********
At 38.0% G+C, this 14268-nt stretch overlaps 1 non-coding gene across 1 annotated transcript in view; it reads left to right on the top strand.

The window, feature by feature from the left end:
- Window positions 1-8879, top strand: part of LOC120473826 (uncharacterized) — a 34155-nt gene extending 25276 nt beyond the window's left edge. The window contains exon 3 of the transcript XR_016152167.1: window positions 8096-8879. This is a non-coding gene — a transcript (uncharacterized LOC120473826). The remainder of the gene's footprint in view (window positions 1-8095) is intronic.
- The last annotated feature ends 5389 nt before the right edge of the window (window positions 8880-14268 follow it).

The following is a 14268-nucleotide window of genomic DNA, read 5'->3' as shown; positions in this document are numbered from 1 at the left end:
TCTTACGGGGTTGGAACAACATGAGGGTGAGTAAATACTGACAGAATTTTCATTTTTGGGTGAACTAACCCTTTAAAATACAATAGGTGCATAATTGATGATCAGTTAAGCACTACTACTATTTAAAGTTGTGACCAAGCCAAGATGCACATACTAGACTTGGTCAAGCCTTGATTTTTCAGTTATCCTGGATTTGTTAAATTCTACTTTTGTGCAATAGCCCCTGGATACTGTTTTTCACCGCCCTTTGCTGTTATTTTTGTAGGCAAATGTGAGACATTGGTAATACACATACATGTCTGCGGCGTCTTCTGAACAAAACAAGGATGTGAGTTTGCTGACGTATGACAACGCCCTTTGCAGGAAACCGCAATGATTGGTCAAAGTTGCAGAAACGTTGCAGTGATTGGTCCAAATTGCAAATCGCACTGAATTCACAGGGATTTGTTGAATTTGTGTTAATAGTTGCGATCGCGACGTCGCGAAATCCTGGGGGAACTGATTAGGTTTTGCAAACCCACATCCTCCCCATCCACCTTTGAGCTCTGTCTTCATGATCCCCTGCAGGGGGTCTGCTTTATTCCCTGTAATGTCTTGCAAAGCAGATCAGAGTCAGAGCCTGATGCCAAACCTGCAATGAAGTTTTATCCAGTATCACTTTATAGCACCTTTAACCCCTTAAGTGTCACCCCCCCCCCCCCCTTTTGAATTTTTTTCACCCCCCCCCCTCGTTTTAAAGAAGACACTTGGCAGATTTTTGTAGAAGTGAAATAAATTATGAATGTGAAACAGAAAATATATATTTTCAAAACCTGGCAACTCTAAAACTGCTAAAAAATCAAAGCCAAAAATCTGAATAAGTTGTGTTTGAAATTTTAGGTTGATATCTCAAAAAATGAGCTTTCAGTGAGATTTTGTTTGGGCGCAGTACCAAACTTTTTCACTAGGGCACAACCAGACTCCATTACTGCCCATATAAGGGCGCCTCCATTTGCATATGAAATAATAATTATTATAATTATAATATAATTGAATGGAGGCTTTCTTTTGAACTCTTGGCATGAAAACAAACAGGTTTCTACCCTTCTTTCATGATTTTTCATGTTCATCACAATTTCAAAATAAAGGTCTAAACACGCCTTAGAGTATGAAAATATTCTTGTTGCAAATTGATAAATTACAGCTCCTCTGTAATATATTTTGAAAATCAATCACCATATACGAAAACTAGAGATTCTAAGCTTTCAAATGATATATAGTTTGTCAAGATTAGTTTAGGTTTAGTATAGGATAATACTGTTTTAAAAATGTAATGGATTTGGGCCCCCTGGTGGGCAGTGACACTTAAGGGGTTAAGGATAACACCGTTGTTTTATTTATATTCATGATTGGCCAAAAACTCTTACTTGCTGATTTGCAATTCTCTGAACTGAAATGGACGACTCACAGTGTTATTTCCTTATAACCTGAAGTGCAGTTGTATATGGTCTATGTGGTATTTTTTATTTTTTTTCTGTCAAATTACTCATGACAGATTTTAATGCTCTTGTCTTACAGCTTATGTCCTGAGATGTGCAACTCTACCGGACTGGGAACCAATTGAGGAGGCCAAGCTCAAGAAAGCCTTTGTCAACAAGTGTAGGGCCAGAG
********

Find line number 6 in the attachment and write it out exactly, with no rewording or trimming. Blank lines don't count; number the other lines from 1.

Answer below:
TCTTACGGGGTTGGAACAACATGAGGGTGAGTAAATACTGACAGAATTTTCATTTTTGGGTGAACTAACCCTTTAAAATACAATAGGTGCATAATTGATGATCAGTTAAGCACTACTACTATTTAAAGTTGTGACCAAGCCAAGATGCACATACTAGACTTGGTCAAGCCTTGATTTTTCAGTTATCCTGGATTTGTTAAATTCTACTTTTGTGCAATAGCCCCTGGATACTGTTTTTCACCGCCCTTTGCTGTTATTTTTGTAGGCAAATGTGAGACATTGGTAATACACATACATGTCTGCGGCGTCTTCTGAACAAAACAAGGATGTGAGTTTGCTGACGTATGACAACGCCCTTTGCAGGAAACCGCAATGATTGGTCAAAGTTGCAGAAACGTTGCAGTGATTGGTCCAAATTGCAAATCGCACTGAATTCACAGGGATTTGTTGAATTTGTGTTAATAGTTGCGATCGCGACGTCGCGAAATCCTGGGGGAACTGATTAGGTTTTGCAAACCCACATCCTCCCCATCCACCTTTGAGCTCTGTCTTCATGATCCCCTGCAGGGGGTCTGCTTTATTCCCTGTAATGTCTTGCAAAGCAGATCAGAGTCAGAGCCTGATGCCAAACCTGCAATGAAGTTTTATCCAGTATCACTTTATAGCACCTTTAACCCCTTAAGTGTCACCCCCCCCCCCCCCTTTTGAATTTTTTTCACCCCCCCCCCTCGTTTTAAAGAAGACACTTGGCAGATTTTTGTAGAAGTGAAATAAATTATGAATGTGAAACAGAAAATATATATTTTCAAAACCTGGCAACTCTAAAACTGCTAAAAAATCAAAGCCAAAAATCTGAATAAGTTGTGTTTGAAATTTTAGGTTGATATCTCAAAAAATGAGCTTTCAGTGAGATTTTGTTTGGGCGCAGTACCAAACTTTTTCACTAGGGCACAACCAGACTCCATTACTGCCCATATAAGGGCGCCTCCATTTGCATATGAAATAATAATTATTATAATTATAATATAATTGAATGGAGGCTTTCTTTTGAACTCTTGGCATGAAAACAAACAGGTTTCTACCCTTCTTTCATGATTTTTCATGTTCATCACAATTTCAAAATAAAGGTCTAAACACGCCTTAGAGTATGAAAATATTCTTGTTGCAAATTGATAAATTACAGCTCCTCTGTAATATATTTTGAAAATCAATCACCATATACGAAAACTAGAGATTCTAAGCTTTCAAATGATATATAGTTTGTCAAGATTAGTTTAGGTTTAGTATAGGATAATACTGTTTTAAAAATGTAATGGATTTGGGCCCCCTGGTGGGCAGTGACACTTAAGGGGTTAAGGATAACACCGTTGTTTTATTTATATTCATGATTGGCCAAAAACTCTTACTTGCTGATTTGCAATTCTCTGAACTGAAATGGACGACTCACAGTGTTATTTCCTTATAACCTGAAGTGCAGTTGTATATGGTCTATGTGGTATTTTTTATTTTTTTTCTGTCAAATTACTCATGACAGATTTTAATGCTCTTGTCTTACAGCTTATGTCCTGAGATGTGCAACTCTACCGGACTGGGAACCAATTGAGGAGGCCAAGCTCAAGAAAGCCTTTGTCAACAAGTGTAGGGCCAGAG